Kraft Heinz, which reports fourth-quarter earnings tomorrow, has a plan to move on from a disastrous 2019.
Chief executive Miguel Patricio says the path forward depends on streamlining the company’s sprawling product lines while putting renewed emphasis on its proven winners.
“The business is extremely complex,” Mr Patricio said, rattling off the various products the company makes at its 80 factories around the world, from fruit juice and coffee to ketchup and macaroni and cheese.
“What we’re trying to do is to see what are really the similarities among these businesses, to see if we can group and give a better purpose for these groups for the future. Simplifying,” he said.
The quarterly numbers themselves are expected to be unimpressive -- analysts project a fourth consecutive period of falling revenue as the company deals with fierce competition and a drop in consumer loyalty to established brands.
Efforts to revitalise well-known names and develop new, more appealing products may be “an extended journey”, according to Bloomberg Intelligence analyst Jennifer Bartashus. She predicts Kraft Heinz will try to stabilise the business this year to lay a foundation for growth in 2021.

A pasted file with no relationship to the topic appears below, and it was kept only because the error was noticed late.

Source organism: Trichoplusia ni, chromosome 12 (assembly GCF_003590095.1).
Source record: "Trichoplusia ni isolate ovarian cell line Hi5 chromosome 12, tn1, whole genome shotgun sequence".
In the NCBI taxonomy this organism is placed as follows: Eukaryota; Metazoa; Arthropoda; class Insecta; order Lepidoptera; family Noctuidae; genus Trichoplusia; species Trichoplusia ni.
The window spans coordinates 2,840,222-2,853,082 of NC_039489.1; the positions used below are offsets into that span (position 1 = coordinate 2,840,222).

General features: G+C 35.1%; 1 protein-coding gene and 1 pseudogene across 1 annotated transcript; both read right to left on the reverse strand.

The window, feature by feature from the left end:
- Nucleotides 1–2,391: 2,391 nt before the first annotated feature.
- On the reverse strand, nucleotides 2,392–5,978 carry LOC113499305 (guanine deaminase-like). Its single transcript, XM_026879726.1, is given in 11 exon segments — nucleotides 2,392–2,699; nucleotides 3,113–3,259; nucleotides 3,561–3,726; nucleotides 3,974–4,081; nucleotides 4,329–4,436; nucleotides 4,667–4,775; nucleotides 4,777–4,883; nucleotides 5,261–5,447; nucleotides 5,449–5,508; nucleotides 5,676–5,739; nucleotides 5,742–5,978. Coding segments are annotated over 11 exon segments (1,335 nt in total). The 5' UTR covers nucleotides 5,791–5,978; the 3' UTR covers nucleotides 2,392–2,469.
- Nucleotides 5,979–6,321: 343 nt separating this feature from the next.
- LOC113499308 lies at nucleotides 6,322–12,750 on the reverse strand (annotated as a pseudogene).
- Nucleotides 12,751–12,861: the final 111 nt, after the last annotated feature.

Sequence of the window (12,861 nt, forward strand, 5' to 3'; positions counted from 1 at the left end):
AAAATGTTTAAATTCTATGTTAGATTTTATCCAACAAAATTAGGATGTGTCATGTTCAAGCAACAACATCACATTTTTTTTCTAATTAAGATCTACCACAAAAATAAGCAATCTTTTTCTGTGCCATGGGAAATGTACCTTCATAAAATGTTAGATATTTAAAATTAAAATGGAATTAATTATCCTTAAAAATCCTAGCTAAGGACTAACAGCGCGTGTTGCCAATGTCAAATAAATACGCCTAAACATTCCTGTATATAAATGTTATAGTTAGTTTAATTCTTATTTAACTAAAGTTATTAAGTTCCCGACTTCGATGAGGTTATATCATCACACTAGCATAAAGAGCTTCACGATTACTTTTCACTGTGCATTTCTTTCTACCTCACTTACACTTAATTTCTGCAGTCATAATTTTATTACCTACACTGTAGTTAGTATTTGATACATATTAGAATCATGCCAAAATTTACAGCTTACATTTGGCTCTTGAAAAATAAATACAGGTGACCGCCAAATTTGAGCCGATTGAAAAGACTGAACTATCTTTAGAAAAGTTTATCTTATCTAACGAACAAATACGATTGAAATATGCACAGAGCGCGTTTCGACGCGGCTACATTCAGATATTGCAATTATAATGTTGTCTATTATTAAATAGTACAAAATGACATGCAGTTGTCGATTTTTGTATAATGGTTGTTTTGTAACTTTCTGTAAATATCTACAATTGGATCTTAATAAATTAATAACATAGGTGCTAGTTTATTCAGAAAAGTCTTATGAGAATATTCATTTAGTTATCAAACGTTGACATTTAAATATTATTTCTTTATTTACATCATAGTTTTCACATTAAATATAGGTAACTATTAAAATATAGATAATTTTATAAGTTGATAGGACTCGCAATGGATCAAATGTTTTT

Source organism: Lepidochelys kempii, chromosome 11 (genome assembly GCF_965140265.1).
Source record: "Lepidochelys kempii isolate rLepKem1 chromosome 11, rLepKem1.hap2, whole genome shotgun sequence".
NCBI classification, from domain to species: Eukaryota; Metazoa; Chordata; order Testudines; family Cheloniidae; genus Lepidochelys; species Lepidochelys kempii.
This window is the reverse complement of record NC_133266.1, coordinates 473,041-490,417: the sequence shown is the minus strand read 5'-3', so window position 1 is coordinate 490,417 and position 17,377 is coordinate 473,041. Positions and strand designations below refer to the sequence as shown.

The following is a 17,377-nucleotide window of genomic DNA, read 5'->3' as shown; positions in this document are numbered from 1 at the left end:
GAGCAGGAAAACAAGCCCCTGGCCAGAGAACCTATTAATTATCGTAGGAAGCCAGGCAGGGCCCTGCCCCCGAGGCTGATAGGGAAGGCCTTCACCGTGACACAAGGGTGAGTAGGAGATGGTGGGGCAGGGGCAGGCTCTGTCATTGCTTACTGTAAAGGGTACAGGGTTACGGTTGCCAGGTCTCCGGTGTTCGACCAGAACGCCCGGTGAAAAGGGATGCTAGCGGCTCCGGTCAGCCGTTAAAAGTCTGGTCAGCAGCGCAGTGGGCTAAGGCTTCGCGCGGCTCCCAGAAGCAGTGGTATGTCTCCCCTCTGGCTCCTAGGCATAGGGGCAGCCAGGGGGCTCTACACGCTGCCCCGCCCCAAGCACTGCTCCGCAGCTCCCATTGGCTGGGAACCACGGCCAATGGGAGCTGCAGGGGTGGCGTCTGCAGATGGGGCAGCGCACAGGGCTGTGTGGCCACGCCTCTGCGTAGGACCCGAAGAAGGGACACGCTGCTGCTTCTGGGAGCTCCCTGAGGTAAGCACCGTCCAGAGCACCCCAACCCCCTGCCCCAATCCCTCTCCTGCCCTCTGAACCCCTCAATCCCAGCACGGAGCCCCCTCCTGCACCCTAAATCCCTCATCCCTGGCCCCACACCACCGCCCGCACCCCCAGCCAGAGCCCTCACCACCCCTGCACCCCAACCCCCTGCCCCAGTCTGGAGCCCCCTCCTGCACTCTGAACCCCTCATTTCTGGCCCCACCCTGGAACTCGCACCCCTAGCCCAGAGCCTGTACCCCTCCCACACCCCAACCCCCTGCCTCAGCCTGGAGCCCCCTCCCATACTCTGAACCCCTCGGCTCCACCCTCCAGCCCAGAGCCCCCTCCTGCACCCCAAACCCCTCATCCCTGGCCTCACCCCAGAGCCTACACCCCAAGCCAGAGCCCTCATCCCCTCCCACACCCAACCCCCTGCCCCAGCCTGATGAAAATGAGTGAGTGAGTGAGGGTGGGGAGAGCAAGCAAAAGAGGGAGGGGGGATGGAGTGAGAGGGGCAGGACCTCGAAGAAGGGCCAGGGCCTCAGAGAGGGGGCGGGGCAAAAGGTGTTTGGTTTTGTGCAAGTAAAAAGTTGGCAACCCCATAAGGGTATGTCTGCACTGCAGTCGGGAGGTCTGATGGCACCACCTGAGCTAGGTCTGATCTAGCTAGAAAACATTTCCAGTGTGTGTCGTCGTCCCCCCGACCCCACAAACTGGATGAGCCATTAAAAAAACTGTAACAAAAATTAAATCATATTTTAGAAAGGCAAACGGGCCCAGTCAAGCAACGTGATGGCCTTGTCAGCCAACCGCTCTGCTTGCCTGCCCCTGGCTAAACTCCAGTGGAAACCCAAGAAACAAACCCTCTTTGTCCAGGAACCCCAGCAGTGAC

Mr Patricio took the reins last year amid a US Securities and Exchange Commission subpoena and a $15.4bn writedown, and promptly told investors the company needs a “comprehensive strategy”.
He has now been in charge for over seven months, so pressure is rising for more concrete information.
Kraft Heinz shares have fallen almost 6% this year, adding to last year’s 25% decline.
For now, Mr Patricio says the company will trim fat where possible and put some muscle back into the brands doing the heavy lifting for the company.
He imagines a more agile food manufacturer that saves money on operations, while reinvesting the savings in bestselling flagship brands like Heinz ketchup and Philadelphia cream cheese.